#### Harnessing Monte Carlo algorithms to discover the best strategies

### Introduction

**Reinforcement learning** is a domain in machine learning that introduces the concept of an agent who must learn optimal strategies in complex environments. The agent learns from its actions that result in rewards given the environment’s state. Reinforcement learning is a difficult topic and differs significantly from other areas of machine learning. That is why it should only be used when a given problem cannot be solved otherwise.

The incredible thing about reinforcement learning is that the same algorithms can be used to make the agent adapt to completely different, unknown, and complex conditions.

In particular, Monte Carlo algorithms do not need any knowledge about an environment’s dynamics. It is a very useful property, since in real life we do not usually have access to such information. Having discussed the basic ideas behind Monte Carlo approach in the previous article, this time we will be focusing on special methods for improving them.

Note. To fully understand the concepts included in this article, it is highly recommended to be familiar with the main concepts of Monte Carlo algorithms introduced in part 3 of this article series.

Reinforcement Learning, Part 3: Monte Carlo Methods

### About this article

This article is a logical continuation of the previous part in which we introduced the main ideas for estimation of value functions by using Monte Calro methods. Apart from that, we discussed the famous **exploration vs exploitation** problem in reinforcement learning and how it can prevent the agent from efficient learning if we only use greedy policies.

We also saw the exploring starts approach to partially address this problem. Another great technique consists of using ε-greedy policies, which we will have a look in this article. Finally, we are going to develop two other techniques to improve the naive GPI implementation.

This article is partially based on C

hapters 2and5of the book “Reinforcement Learning” written byRichard S. Sutton and Andrew G. Barto.I highly appreciate the efforts of the authors who contributed to the publication of this book.

Note. The source code for this article is available on GitHub. By the way, the code generates Plotly diagrams that are not rendered in GitHub notebooks. If you would like to look at the diagrams, you can either run the notebook locally or navigate to the results folder of the repository.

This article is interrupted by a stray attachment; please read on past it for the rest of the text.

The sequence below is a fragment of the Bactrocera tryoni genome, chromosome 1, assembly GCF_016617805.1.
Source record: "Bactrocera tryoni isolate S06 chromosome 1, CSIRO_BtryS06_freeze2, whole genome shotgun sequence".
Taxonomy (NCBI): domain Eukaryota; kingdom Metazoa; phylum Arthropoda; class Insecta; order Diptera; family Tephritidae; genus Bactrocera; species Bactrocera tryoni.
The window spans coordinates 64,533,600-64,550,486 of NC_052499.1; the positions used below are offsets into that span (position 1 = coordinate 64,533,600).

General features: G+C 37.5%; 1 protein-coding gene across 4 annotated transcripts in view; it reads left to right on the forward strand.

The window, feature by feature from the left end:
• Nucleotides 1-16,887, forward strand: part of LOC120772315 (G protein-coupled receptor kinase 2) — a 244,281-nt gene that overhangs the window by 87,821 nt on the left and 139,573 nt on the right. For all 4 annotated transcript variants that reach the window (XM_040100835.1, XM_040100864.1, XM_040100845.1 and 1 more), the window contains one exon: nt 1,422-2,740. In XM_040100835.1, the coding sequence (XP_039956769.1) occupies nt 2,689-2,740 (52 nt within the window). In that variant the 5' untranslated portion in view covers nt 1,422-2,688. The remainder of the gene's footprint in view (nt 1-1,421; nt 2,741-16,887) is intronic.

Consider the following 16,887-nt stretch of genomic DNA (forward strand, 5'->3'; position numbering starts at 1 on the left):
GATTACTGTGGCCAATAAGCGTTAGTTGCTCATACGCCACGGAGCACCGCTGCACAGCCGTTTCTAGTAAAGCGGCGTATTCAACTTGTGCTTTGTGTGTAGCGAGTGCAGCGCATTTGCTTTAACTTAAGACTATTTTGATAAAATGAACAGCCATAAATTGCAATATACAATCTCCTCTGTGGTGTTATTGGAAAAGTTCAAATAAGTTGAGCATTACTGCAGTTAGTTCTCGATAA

ML-medium/monte_carlo/blackjack.ipynb at master · slavafive/ML-medium

### ε-greedy policies

A policy is called

softif π(a | s) > 0 for all s ∈ S and a ∈ A.In other words, there always exists a non-zero probability of any action to be chosen from a given state s.

A policy is called

ε-softif π(a | s) ≥ ε / |A(s)| for all s ∈ S and a ∈ A.

In practice, ε-soft** **policies are usually close to deterministic (ε is a small positive number). That is, there is one action to be chosen with a very high probability and the rest of the probability is distributed between other actions in a way that every action has a guaranteed minimal probability p* ≥ ε / |A(s)|*.

A policy is called

ε-greedyif, with the probability 1-ε, it chooses the action with the maximal return, and, with the probability ε, it chooses an action at random.

By the definition of the ε-greedy policy, any action can be chosen equiprobably with the probability *p = ε / |A(s)|*. The rest of the probability, which is *1 — ε*, is added to the action with the maximal return, thus its total probability is equal to *p = 1 — ε + ε / |A(s)|*.

The good news about ε-greedy policies is that they can be integrated into the policy improvement algorithm! According to the theory, GPI does not require the updated policy to be strictly greedy with respect to a value function. Instead, it can be simply moved towards the greedy policy. In particular, **if the current policy is ε-soft, then any ε-greedy policy updated with respect to the V- or Q-function is guaranteed to be better than or equal to π.**

### Monte Carlo control

The search for the optimal policy in MC methods proceeds in the same way, as we discussed in the previous article for model-based algorithms. We start with the initialization of an arbitrary policy π and then policy evaluation and policy improvement steps alternate with each other.

The term “

control” refers to the process of finding an optimal policy.

- The Q-function is computed by sampling many episodes and averaging the returns.
- Policy improvement is done by making the policy greedy (or ε-greedy) with respect to the current value function.

In theory, we would have to run an infinite number of episodes to get exact estimations of Q-functions. In practice, it is not required to do so, and we can even run only a single iteration of policy evaluation for every policy improvement step.

Another possible option is to update the Q-function and policy by using only single episodes. After the end of every episode, the calculated returns are used to evaluate the policy, and the policy is updated only for the states that were visited during the episode.

In the provided version of the exploring starts algorithm, all the returns for every pair *(state, action)* are taken into account, despite the fact that different policies were used to obtain them.

The algorithm version utilizing ε-greedy policies is exactly the same as the previous one, except for these small changes: